• Domain Registrar: To create and take ownership of a domain, an individual or entity needs to work through a registrar to secure a domain through one of the registries managing the desired Top Level Domain (TLD – e.g., “.com”). Registrars differ widely in pricing, client scrutiny, and other aspects. As a result of these characteristics and infrastructure preferences, threat actors may prefer or primarily leverage certain registrars over others for infrastructure creation.
  • Domain Registrant: Domains are created by a given registrant. While this information was historically quite useful, as such information would include contact email addresses and other information that could be used to fingerprint infrastructure creation, the increasing adoption of privacy protection services and the impact of the European Union’s General Data Protection Regulation (GDPR) have greatly restricted such information at present. Nonetheless, commonality in privacy protection services across registrations can still be a weak link to tie together various domains.
  • Name Server: Domain resolution to an IP address requires an authoritative name server in order to translate requests. Identifying name servers associated with registration—especially specific authoritative servers—can reveal patterns of infrastructure creation and adversary tendencies.
  • Domain Naming Theme or Convention: In one of my previous posts, I described how actual domain name selection may be used to infer adversary intent as well as adversary tendencies. Threat actors must pick something for a domain name, whether this is a randomly-generated string, an item matching a theme, or a name matching a target or campaign. Identifying these themes or conventions can be a surprisingly useful mechanism to differentiate domain registrations and identify commonalities for an actor.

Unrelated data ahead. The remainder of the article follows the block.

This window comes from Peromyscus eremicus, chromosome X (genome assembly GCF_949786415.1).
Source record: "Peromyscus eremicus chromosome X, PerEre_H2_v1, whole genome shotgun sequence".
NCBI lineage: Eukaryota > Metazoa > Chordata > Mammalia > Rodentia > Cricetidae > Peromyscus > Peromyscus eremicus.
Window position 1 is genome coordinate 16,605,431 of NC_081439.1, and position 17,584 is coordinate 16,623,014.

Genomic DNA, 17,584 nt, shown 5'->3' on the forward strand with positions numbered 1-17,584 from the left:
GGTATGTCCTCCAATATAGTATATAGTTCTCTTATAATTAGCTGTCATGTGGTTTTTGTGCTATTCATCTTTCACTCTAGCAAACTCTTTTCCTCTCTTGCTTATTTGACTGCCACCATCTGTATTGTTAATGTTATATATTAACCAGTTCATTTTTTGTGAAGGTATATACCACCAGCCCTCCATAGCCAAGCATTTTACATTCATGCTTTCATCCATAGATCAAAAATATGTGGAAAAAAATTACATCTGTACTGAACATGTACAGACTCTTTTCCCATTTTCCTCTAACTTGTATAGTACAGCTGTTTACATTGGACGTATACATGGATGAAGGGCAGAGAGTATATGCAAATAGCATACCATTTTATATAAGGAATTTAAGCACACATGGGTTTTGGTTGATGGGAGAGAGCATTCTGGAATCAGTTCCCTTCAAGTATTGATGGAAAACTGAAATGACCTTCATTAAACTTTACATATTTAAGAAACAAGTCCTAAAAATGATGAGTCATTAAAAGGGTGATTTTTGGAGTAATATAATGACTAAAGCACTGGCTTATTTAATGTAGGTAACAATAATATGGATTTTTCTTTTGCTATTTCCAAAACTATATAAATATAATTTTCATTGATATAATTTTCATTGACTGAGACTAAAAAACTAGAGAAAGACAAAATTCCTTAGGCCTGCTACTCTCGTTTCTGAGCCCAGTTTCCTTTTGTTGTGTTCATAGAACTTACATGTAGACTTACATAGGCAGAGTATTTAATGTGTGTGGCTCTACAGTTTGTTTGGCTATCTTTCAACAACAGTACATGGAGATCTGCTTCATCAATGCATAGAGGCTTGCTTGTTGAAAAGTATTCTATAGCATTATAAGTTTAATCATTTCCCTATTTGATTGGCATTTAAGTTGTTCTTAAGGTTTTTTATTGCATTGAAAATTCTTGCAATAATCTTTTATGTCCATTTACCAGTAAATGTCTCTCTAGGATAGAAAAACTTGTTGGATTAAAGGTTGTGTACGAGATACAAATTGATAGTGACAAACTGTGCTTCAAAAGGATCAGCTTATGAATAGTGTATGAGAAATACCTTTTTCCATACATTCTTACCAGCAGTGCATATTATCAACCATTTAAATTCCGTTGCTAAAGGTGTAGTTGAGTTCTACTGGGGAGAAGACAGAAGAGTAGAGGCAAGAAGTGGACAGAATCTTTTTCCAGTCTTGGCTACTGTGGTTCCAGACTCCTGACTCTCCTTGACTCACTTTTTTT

The totality of these above items defines a domain. Just as they are components that represent the domain, they are also items that can be used to search for similarly-structured or created infrastructure. For example, an adversary may consistently use the same combination of name server, registrar, and registration privacy protection service that can enable pivoting and identification of additional adversary infrastructure.

As seen in the DomainTools Iris Investigate screenshot below, these items can be readily identified and used for pivoting purposes.

Screenshot in DomainTools Iris of domain Profile

IP Addresses

IP addresses are the identifying schema for Internet Protocol (IP) traffic and are used to designate specific machines or servers to receive traffic. While domain names are not necessary for network communication, IP addresses are required for IP-based communication. An active, communicating domain will always be paired with an IP address, while an IP address need not have a related domain to ensure communication between hosts.